Radiocarbon dating is used in many fields to learn information about the past conditions of organisms and the environments present on Earth.

Radiocarbon dating (usually referred to simply as carbon-14 dating) is a radiometric dating method.

The equation relating rate constant to half-life for first order kinetics is $k = \dfrac \label$ so the rate constant is then $k = \dfrac = 1.21 \times 10^ \text^ \label$ and Equation $$\ref$$ can be rewritten as $N_t= N_o e^ \label$ or $t = \left(\dfrac \right) t_ = 8267 \ln \dfrac = 19035 \log_ \dfrac \;\;\; (\text) \label$ The sample is assumed to have originally had the same (rate of decay) of d/min.g (where d = disintegration).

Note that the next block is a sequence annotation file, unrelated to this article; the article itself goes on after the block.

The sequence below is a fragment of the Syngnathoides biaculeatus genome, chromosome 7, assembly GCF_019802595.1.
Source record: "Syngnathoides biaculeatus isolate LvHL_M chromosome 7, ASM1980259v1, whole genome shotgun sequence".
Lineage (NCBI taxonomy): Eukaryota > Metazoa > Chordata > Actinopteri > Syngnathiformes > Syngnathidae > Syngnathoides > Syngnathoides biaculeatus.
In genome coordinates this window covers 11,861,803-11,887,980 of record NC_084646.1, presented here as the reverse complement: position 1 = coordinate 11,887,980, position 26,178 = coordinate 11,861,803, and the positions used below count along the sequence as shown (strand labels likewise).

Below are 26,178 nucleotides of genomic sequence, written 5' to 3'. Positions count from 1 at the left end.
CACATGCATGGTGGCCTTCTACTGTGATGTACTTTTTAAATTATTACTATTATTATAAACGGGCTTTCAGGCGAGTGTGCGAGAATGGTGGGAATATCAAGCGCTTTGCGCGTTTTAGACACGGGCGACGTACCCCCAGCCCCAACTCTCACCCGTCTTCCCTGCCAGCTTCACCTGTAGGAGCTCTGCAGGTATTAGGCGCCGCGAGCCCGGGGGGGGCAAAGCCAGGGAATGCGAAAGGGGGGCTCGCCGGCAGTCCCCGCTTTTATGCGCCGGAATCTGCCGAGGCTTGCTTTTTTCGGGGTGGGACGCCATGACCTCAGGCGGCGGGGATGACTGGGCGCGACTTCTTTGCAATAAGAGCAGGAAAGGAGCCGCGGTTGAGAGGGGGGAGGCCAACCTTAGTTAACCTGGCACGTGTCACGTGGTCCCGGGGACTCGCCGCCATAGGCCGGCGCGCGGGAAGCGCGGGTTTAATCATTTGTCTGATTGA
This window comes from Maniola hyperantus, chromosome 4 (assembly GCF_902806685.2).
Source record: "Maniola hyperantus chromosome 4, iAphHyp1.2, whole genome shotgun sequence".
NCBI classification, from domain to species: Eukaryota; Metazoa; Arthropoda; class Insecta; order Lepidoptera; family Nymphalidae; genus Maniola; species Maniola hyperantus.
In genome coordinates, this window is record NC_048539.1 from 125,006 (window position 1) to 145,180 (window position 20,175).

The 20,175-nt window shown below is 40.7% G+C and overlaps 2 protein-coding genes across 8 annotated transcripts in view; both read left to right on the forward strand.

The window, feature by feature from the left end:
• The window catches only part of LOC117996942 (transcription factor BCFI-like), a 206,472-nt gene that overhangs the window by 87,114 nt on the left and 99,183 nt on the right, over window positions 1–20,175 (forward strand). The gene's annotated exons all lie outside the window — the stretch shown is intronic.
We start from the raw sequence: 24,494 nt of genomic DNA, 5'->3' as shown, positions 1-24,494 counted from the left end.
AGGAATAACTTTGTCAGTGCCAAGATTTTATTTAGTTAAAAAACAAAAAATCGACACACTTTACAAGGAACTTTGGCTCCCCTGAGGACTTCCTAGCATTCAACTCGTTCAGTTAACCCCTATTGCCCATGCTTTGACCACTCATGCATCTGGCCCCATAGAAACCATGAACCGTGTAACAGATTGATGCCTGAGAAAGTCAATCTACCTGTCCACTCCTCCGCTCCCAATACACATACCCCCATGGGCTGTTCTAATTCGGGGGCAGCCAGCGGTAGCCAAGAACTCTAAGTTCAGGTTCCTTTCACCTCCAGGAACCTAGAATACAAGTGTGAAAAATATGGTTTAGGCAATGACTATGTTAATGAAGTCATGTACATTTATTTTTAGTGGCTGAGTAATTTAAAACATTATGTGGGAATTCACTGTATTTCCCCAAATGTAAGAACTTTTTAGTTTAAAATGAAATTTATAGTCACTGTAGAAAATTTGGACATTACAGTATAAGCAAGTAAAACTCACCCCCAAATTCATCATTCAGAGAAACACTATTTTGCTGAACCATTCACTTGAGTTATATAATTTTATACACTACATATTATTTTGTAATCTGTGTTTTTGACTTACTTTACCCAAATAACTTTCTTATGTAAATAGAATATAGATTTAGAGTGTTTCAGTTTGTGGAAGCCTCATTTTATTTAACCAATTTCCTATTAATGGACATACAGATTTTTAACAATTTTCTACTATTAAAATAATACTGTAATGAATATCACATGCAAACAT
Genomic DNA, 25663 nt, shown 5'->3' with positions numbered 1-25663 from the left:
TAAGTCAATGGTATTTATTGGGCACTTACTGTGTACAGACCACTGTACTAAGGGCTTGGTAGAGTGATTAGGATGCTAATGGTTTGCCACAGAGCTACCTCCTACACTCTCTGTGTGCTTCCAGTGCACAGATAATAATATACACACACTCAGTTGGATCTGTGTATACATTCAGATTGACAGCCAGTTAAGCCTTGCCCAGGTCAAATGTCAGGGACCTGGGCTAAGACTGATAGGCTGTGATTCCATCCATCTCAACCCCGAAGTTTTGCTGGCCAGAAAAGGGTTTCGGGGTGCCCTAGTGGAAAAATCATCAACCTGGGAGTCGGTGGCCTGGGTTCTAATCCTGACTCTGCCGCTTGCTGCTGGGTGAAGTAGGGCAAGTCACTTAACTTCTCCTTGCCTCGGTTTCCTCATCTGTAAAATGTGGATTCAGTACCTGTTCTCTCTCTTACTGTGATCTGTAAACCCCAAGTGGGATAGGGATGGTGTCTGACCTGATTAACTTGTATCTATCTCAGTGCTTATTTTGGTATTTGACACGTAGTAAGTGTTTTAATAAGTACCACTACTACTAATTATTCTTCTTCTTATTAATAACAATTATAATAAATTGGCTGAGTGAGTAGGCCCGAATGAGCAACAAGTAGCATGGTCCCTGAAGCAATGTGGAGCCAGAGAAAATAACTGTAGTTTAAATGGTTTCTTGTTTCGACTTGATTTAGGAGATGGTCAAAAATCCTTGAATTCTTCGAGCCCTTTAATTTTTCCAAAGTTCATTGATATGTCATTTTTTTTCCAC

Once an organism is decoupled from these cycles (i.e., death), then the carbon-14 decays until essentially gone.

The half-life of a radioactive isotope (usually denoted by $$t_$$) is a more familiar concept than $$k$$ for radioactivity, so although Equation $$\ref$$ is expressed in terms of $$k$$, it is more usual to quote the value of $$t_$$.

The currently accepted value for the half-life of will remain; a quarter will remain after 11,460 years; an eighth after 17,190 years; and so on.

By dating these surrounding layers, they can figure out the youngest and oldest that the fossil might be; this is known as "bracketing" the age of the sedimentary layer in which the fossils occur.

Teach your students about absolute dating: Determining age of rocks and fossils, a classroom activity for grades 9-12.